Museum History

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From Frontier Conflict to Interactive Historical Site

For more than a century and a half following the Battle of Bushy Run, the site of this 1763 military engagement between the British and the Native Americans yielded natural resources for farmers, lumbermen, coalminers and stone quarrymen. Throughout the years, however, local residents never forgot the historical significance of the site. Though the American Civil War overshadowed the centennial observance of the battle, thousands of people attended the 120th anniversary program in 1883, when an unsuccessful attempt was made to erect a monument on the battlefield.

Local interest in the battle continued into the 20th century. In 1918, the Bushy Run Memorial Association was formed. Penny donations from 70,000 Westmoreland County schoolchildren enabled the purchase of 6.5 acres of the battlefield, while thirteen additional acres were obtained by the Bushy Run Memorial Association. In 1927, the Commonwealth of Pennsylvania accepted the property and established the Bushy Run Battlefield Commission to develop the site as a state park under the jurisdiction of the Pennsylvania Department of Forest and Waters (now the Department of Environmental Resources).

Bushy Run Battlefield State Park grew to include 162 acres of the original battlefield. A monument and a flag pole were erected at the site of the flour bag entrenchment on Edge Hill, while the approximate locations of British troops and Native American forces were indicated with plantings, trails and roads. The British grave sites were marked with two flag poles and a wooden sign. A plaque was placed at the supposed site of Byerly’s Spring. Other developments included the construction of an Indian big house near the eastern entrance to the park (destroyed in the 1970s), picnic areas and shelters, and an arboretum on Flagstaff Hill. The latter was created through memorial plantings contributed by local civic organizations.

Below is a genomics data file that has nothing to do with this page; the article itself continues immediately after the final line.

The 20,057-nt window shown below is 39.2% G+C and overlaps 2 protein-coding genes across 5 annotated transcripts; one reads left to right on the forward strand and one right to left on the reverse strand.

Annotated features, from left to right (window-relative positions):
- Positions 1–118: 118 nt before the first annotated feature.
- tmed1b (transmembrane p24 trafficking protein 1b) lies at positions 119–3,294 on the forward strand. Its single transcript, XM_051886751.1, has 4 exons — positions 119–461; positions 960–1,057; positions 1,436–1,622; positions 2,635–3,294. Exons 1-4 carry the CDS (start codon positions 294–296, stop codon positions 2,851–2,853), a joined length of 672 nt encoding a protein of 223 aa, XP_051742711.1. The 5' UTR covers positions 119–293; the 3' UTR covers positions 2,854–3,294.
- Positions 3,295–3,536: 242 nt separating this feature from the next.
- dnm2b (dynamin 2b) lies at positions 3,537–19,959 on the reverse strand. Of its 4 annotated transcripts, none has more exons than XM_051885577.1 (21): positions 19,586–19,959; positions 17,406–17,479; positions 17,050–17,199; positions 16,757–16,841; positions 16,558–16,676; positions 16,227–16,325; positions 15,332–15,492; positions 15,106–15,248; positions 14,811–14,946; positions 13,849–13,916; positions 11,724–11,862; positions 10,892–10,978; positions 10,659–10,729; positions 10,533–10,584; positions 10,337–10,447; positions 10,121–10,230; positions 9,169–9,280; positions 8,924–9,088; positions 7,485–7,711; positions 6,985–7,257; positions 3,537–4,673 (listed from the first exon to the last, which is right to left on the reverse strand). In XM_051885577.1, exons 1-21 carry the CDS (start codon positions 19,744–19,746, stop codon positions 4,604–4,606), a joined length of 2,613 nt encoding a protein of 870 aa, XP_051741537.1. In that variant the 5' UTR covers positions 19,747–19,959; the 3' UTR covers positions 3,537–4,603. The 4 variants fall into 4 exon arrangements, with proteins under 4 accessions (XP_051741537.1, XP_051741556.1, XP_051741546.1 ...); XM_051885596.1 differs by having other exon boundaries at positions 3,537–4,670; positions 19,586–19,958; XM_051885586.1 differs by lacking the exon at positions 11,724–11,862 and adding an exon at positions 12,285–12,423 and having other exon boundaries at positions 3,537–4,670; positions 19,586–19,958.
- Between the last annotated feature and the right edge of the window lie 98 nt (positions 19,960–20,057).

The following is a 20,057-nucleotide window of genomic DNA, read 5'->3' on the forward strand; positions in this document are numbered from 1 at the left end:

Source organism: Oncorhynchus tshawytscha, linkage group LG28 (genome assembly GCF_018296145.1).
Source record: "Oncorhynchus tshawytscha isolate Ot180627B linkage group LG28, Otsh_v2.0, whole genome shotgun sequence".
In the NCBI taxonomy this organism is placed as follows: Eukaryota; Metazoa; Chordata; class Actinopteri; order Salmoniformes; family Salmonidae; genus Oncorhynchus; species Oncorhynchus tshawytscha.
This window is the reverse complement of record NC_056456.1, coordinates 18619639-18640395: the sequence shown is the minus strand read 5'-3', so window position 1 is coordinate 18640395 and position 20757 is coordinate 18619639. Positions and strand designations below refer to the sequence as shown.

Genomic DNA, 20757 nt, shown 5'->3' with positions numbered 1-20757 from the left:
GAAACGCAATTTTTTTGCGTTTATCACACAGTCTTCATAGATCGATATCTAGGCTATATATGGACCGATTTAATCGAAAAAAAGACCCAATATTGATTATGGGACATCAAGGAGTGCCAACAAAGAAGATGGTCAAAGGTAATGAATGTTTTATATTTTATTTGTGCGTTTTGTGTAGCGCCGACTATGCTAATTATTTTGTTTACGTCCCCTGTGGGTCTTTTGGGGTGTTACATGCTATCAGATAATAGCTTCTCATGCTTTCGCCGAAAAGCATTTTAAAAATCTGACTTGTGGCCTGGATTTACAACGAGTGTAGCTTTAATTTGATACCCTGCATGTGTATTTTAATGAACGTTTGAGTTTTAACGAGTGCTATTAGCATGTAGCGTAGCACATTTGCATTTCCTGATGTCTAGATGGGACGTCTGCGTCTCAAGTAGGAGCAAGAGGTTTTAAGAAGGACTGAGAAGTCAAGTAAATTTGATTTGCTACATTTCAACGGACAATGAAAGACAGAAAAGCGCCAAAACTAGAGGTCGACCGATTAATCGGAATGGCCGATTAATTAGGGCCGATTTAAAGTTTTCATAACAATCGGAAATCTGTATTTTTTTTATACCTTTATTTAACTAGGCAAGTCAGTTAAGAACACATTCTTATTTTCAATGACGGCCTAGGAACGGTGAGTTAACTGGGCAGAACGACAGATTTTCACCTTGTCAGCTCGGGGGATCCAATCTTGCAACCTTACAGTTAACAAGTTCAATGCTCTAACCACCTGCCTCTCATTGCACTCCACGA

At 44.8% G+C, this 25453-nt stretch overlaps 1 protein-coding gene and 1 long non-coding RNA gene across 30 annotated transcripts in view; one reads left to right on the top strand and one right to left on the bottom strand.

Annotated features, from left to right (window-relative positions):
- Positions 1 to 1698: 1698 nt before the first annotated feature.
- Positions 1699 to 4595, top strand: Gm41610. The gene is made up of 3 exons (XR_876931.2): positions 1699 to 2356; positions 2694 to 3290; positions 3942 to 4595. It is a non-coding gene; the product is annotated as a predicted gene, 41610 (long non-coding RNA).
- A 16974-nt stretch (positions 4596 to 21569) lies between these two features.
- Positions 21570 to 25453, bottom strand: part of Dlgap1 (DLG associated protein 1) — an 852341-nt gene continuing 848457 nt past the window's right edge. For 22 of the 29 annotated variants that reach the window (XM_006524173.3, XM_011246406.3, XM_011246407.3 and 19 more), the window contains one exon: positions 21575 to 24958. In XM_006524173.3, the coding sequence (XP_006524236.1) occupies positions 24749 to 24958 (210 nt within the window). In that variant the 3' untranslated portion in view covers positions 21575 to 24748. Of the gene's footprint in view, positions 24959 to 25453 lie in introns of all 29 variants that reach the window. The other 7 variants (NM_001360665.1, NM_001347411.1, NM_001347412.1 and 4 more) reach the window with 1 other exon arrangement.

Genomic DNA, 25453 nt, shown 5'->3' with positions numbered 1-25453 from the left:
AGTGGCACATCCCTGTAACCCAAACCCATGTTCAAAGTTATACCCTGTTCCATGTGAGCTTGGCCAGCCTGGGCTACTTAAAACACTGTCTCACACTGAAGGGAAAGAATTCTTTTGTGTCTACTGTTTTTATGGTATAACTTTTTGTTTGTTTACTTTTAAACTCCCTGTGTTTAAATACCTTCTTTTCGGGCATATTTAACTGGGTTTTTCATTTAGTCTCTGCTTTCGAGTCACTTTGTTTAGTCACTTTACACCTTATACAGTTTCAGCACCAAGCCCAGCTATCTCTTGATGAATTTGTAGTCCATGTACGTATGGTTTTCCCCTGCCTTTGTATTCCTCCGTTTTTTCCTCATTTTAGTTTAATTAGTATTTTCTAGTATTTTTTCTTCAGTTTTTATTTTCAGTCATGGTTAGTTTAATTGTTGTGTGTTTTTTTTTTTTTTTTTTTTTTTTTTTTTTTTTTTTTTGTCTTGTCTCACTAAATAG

The Department of Forest and Waters constructed a museum in 1950 to house a collection of local Americana and memorabilia; this structure currently exists as the stone portion of the present visitor’s center. An existing farmhouse was adapted as an employee residence and an accompanying barn was used for storage, as well as office and meeting space. These two structures were destroyed by fire, the farmhouse being replaced with the present PCC house.

Though it was developed around the historical theme of the battle, Bushy Run was primarily used for recreational purposes. This emphasis changed with the battle’s bicentennial in 1963, when the battlefield was designated as a National Historical Landmark by the United States Department of the Interior. That same year, Governor William Scranton signed Act 747, which abolished the Bushy Run Battlefield Commission and transferred jurisdiction of the site from the Department of Forest and Waters to the Pennsylvania Historical and Museum Commission (PHMC).

Under the direction of the PHMC, a new emphasis was placed on interpreting the Battle of Bushy Run and its historical significance to the public. This goal has been accomplished over the years by increasing the size of the visitor’s center and installing orientation exhibits relating to Pontiac’s War and the battle. Self-guided and guided tours of the battlefield, living history programs, and other educational activities were developed, while the site was enlarged to 183 acres, approximately 95 percent of the battle site. Construction of a maintenance facility and amphitheater and archeological investigations of the site were additional accomplishments during the first 25 years of administration by the PHMC. In 2000, an additional 34 acres of land was purchased by the Bushy Run Battlefield Heritage Society.

The PHMC currently maintains the park and its grounds for the community.